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The Last Hoorah
Episode #4 (Updated February 18, 2017)
by Charles Reuben
Edited by Linda Schwebke
Click here to start from the beginning

Next morning Manuel was up bright and early though somewhat hung over, as I was. I felt like I was still onboard the Elation; the floors were rocking, and I had a bit of a headache.

After Manuel left, I checked out his selection of videos and discovered that he had Stanley Kubrick’s last movie, “Eyes Wide Shut.” I had always wanted to see that movie but didn’t go because of the mediocre reviews. I stuck the DVD into the player and watched the entire film.

“Eyes Wide Shut” turned out to be one of the best movies I have ever seen. The acting, the script and particularly the overall message of the movie hit me hard and strong, leaving me in tears. Lately, I have been feeling that sex is the most important thing in a relationship, even though deep down I have learned that by far the most important thing is the loyalty your partner shows you when things get tough, real tough.

In “Eyes Wide Shut,” Tom Cruise gets himself in a situation that not only threatens his own life but the lives of those close to him. In the end Cruise is taught a lesson that most guys have to learn the hard way. If we are smart, we learn to be grateful for what we have, even though it may not be perfect.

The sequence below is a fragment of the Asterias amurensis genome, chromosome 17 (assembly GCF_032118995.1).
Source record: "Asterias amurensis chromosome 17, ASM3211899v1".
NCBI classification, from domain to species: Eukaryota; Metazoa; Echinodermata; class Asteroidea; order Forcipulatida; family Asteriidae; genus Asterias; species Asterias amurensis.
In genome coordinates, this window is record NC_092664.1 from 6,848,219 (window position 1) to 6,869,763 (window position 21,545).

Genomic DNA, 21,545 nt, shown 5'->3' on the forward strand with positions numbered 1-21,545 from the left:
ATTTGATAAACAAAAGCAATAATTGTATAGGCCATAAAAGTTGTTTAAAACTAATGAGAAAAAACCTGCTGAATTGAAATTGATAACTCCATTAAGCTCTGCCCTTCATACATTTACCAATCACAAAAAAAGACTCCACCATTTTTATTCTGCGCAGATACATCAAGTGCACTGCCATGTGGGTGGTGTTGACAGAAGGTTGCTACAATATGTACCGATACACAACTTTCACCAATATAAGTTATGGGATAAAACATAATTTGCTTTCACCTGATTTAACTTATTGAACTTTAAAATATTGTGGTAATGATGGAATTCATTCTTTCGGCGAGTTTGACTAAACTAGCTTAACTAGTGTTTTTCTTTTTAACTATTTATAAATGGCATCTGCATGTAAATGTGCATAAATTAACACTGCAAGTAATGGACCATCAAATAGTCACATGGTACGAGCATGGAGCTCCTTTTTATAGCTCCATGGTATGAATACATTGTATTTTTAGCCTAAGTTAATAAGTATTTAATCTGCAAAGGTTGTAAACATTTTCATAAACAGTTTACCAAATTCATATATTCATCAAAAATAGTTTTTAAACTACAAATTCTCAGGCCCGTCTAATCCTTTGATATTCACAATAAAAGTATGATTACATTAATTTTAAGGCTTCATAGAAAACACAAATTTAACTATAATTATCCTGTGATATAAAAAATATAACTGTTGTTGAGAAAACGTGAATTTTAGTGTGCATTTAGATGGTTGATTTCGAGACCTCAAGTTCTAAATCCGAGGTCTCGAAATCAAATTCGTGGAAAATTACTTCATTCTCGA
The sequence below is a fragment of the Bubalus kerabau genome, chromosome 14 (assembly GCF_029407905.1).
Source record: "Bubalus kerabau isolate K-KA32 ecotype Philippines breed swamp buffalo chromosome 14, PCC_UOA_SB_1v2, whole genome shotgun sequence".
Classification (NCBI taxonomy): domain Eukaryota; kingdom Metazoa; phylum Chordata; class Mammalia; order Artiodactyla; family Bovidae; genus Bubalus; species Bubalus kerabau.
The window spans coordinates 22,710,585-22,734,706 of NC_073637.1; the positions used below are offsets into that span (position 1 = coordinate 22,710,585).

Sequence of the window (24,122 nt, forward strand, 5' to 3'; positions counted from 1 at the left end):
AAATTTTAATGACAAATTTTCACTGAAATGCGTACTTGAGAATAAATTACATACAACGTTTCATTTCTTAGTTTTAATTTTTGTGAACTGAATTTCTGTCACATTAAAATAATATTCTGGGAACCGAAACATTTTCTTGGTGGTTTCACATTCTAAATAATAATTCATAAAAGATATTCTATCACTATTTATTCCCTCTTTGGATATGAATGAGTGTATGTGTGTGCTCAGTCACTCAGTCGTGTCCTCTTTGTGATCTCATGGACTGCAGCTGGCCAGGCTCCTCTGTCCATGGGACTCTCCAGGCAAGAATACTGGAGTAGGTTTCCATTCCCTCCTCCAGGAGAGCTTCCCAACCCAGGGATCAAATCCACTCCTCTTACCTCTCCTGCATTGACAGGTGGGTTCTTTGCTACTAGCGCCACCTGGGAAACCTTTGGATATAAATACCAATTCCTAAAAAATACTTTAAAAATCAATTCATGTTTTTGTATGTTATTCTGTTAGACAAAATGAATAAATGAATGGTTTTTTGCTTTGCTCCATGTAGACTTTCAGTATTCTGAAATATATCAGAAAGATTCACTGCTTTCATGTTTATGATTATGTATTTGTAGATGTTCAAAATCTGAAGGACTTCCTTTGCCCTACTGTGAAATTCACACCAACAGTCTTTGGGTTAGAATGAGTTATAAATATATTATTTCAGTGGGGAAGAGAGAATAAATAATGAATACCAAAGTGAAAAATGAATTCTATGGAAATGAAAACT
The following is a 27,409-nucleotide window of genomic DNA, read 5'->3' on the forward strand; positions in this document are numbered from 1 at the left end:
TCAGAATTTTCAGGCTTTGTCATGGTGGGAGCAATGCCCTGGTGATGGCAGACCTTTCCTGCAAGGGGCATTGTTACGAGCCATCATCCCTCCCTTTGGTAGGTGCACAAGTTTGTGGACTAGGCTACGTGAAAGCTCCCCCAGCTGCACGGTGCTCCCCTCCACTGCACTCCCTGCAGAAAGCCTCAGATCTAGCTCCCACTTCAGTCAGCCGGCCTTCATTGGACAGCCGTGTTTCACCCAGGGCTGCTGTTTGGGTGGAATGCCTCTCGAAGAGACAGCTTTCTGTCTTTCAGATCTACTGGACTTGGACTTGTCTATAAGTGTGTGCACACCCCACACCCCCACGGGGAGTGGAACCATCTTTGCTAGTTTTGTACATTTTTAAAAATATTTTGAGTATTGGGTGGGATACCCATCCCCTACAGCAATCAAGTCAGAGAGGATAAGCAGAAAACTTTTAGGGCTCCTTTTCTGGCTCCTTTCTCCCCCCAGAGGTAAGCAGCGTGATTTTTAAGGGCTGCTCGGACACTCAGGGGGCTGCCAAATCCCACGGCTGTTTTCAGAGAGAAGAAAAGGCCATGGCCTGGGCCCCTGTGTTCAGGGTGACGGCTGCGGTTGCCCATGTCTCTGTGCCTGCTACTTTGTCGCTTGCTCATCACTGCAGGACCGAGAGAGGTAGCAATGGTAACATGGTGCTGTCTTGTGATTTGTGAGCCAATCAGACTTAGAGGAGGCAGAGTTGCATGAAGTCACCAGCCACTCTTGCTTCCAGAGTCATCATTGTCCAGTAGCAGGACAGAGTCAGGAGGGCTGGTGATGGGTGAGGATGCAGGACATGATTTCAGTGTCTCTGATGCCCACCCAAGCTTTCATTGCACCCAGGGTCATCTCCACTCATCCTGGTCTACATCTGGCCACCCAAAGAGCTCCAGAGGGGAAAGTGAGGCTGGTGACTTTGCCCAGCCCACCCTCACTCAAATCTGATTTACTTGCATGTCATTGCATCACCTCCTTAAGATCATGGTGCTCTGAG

Later, Manuel and I met up at noon and had lunch at a Chinese restaurant and then he returned to work.

I spent the rest of the afternoon walking around town and getting my bearings. Manuel returned at 5 p.m. and a friend of his, a fireman who was preparing to take a lie detector test for a lifeguard position the next morning, joined us.

Now this was an interesting situation. Manuel, a firefighter and I were sitting around all night, drinking beers and discussing recipes, food preparation and cooking. That was a major part of our conversation, and it was all very enlightening. The main course of our dinner was pork  tenderloin  which Manuel filled with onions, yellow bell peppers, and tomatoes. He contained the vegetables within the tenderloin using wood skewers and baked it for 45 minutes at 350 degrees. Really brilliant preparation that he assured me would work with a nice cut of salmon as well.

I told Manuel about my success with shrimp cooked in coconut milk, and he encouraged me to send the recipe. The firefighter told me that I should consider getting a smoker to cook my food, and I listened intently. Whoever said guys aren’t interested in cooking? Believe you me!  The pendulum is shifting and we single guys are learning to rely on ourselves and not women to fill our stomachs.

The evening ended relatively early. Manuel had to work the next morning, his friend had to take a lie detector test, and I was tuckered out. Next day, I was allowed to sleep in, and when I awoke, I had the house to myself. I rode Manuel’s bike to Doheny Beach, only four miles along a concrete-lined canal. Manuel said he was working with the Army Corp of Engineers to make it look more natural and judging from his previous successes, I have no doubt it was going to turn out great.